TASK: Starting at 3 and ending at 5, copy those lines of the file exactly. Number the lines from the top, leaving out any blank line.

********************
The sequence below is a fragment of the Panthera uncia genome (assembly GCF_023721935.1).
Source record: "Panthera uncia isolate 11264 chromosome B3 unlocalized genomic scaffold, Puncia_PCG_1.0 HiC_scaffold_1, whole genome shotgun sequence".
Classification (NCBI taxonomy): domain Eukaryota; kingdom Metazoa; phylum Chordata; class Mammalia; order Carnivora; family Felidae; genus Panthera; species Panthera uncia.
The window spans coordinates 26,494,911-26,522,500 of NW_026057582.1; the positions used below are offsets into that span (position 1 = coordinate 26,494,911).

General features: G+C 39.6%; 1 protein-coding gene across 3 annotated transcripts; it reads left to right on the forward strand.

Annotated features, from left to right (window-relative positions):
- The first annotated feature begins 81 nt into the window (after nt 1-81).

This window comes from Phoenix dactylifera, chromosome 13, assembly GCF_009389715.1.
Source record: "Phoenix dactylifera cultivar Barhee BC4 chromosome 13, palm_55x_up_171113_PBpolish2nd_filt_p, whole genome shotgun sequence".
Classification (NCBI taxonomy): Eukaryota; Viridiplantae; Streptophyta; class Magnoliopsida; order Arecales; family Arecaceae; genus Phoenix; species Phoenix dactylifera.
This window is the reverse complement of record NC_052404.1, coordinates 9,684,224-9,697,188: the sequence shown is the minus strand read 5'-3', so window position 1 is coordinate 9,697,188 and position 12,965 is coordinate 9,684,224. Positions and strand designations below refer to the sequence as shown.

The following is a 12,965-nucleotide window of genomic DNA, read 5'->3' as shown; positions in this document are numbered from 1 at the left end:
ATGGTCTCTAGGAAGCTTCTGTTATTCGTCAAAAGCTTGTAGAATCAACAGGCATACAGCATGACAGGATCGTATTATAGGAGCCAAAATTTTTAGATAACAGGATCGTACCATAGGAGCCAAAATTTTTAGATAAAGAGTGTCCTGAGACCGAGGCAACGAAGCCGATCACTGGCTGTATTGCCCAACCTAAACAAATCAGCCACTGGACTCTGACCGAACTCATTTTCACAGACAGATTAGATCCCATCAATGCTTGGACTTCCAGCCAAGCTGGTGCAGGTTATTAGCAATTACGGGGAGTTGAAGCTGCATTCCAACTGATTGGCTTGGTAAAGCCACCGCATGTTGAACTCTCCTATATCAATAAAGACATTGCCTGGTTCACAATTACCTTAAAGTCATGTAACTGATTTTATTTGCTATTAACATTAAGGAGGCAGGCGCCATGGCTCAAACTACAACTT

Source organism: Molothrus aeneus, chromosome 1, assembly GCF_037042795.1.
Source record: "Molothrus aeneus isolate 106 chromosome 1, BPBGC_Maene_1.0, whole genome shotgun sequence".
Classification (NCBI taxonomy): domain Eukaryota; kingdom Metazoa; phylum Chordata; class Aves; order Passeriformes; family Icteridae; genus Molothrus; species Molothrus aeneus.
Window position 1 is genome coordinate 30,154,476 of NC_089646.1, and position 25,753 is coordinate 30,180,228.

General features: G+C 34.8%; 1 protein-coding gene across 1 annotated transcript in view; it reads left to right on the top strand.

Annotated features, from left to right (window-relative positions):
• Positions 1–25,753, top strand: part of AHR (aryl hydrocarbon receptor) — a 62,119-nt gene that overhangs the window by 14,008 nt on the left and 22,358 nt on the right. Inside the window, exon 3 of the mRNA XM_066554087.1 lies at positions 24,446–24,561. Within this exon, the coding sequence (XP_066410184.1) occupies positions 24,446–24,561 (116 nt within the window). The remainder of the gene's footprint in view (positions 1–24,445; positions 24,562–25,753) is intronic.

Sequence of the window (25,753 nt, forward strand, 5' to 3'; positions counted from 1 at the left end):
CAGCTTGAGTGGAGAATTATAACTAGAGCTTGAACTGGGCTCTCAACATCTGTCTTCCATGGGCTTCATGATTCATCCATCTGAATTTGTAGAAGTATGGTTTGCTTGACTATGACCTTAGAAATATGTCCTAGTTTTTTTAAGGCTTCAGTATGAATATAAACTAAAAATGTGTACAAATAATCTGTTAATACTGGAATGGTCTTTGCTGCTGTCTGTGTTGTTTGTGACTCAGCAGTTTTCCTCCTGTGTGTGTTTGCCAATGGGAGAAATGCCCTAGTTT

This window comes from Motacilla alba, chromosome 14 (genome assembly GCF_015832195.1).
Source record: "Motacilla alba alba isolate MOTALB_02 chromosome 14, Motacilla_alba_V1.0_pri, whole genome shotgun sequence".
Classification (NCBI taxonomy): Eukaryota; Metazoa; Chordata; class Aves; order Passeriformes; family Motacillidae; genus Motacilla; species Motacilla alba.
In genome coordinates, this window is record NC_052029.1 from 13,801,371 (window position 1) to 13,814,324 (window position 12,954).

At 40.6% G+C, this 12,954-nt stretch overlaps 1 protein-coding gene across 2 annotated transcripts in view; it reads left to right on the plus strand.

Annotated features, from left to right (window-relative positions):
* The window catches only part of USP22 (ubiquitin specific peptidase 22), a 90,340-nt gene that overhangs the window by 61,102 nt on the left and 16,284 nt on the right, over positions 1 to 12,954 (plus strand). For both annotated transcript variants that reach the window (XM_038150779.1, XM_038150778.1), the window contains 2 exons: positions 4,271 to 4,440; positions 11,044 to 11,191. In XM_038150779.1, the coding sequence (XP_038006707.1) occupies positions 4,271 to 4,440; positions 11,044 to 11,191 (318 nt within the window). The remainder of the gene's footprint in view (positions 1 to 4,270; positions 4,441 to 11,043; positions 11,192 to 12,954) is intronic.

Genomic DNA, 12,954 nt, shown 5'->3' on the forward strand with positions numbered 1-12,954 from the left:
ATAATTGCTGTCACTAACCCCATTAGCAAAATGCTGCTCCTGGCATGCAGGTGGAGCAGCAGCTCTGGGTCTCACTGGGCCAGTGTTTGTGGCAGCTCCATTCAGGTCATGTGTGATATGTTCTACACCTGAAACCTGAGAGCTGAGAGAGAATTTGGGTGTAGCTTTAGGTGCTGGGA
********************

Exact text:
Classification (NCBI taxonomy): domain Eukaryota; kingdom Metazoa; phylum Chordata; class Mammalia; order Carnivora; family Felidae; genus Panthera; species Panthera uncia.
The window spans coordinates 26,494,911-26,522,500 of NW_026057582.1; the positions used below are offsets into that span (position 1 = coordinate 26,494,911).

General features: G+C 39.6%; 1 protein-coding gene across 3 annotated transcripts; it reads left to right on the forward strand.